3. Character vs Technology
We see Character vs technology external conflict mostly in science fiction. There’s also a subgenre of the thriller genre, called techno-thriller, which also includes this type of conflict.
External Conflict in Science Fiction and Techno-thriller
Usually, the protagonist is human, and the antagonist is robotic, or another human using tech to drive the conflict.
- Robopocalypse by Daniel H. Wilson: In this sci-fi novel, the characters battle Archos, the evil artificial intelligence program that runs a futuristic world.
- The Girl Before by JP Delaney: This techno-thriller sees Jane and Emma living in a futuristic house, being psychologically attacked by a program known as “Housekeeper”.
- The Humanoids by Jack Williamson: A band of rebels fight The Humaniods, a race of robots designed by a scientist.
4. Character vs Society
Character vs Society conflict is common in young adult fiction, and dystopian fiction. The authors usually personify society in the form of a president, royal family, or figurehead.
External Conflict in Young Adult and Dystopian Fiction
Usually, the protagonist and antagonist are human, and the conflict arises from the protagonist living at the wrong end of an unfair society, and the antagonist ruling that society.
- Divergent by Veronica Roth: In Veronica’s YA novel, Divergent, Tris Prior is fighting against the Faction System in a dystopian Chicago. Roth personifies society as Janine Matthews, leader of the Erudite Faction.
- 1984 by George Orwell: In his chillingly accurate work of dystopian fiction, Orwell created a world where Winston Smith knows that Big Brother is always watching, and this is where the conflict comes from.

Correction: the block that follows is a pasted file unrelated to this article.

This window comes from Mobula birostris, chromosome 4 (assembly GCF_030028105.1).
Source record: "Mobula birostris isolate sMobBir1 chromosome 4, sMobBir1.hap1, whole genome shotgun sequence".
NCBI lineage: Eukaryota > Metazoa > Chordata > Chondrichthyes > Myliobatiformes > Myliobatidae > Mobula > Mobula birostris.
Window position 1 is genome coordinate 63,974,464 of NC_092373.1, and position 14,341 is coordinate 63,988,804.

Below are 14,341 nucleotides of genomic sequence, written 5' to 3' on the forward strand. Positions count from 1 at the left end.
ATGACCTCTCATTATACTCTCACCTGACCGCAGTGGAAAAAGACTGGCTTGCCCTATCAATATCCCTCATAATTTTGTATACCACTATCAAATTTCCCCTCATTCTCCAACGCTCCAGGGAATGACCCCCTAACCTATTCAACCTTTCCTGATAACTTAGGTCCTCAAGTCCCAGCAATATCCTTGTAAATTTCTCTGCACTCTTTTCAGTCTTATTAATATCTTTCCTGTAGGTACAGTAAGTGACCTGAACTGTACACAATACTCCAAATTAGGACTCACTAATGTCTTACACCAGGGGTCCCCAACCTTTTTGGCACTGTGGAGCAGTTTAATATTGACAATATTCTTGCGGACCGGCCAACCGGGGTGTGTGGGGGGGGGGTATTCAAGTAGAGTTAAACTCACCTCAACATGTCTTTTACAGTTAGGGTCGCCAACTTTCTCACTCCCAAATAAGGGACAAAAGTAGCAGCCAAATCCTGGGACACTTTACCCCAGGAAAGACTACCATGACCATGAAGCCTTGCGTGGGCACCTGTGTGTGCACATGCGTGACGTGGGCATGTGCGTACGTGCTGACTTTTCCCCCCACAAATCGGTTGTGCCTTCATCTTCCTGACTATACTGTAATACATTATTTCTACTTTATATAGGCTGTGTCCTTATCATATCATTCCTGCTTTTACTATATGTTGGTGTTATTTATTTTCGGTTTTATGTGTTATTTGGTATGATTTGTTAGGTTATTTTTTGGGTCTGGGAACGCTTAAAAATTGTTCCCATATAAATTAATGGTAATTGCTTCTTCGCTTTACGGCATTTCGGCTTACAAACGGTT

- Uglies by Scott Westertfeld: In this YA series opener, Westerfeld pits Tally (one of the Uglies) against society’s elite (known as the Pretties).
5. Character vs Nature
In character vs nature novels, the protagonist is in conflict with a natural force or environment, and character vs nature conflict appears in many genres.
- The Martian by Andy Weir: Astronaut Mark Watney must survive after he’s stranded on Mars. The environment is inhospitable and acts as Mark’s antagonist.
- The Old Man and the Sea by Ernest Hemingway: The protagonist and fisherman, Santiago, struggles against a marlin in the Gulf Stream.
- The Life of Pi by Yann Martel: Pi Patel, stranded on a lifeboat in the Pacific Ocean with a tiger, must battle the elements to survive.
Action: Review all the conflict scenes in your story using the Fictionary Software. Check whether the type of conflict included in the scene works for your genre, and the story you’re trying to tell.
3 Tips for Creating External Conflict in Your Novels
When it comes to creating more external conflict in your fiction, you need three things.
Tip 1: Give the Point of View Character a Goal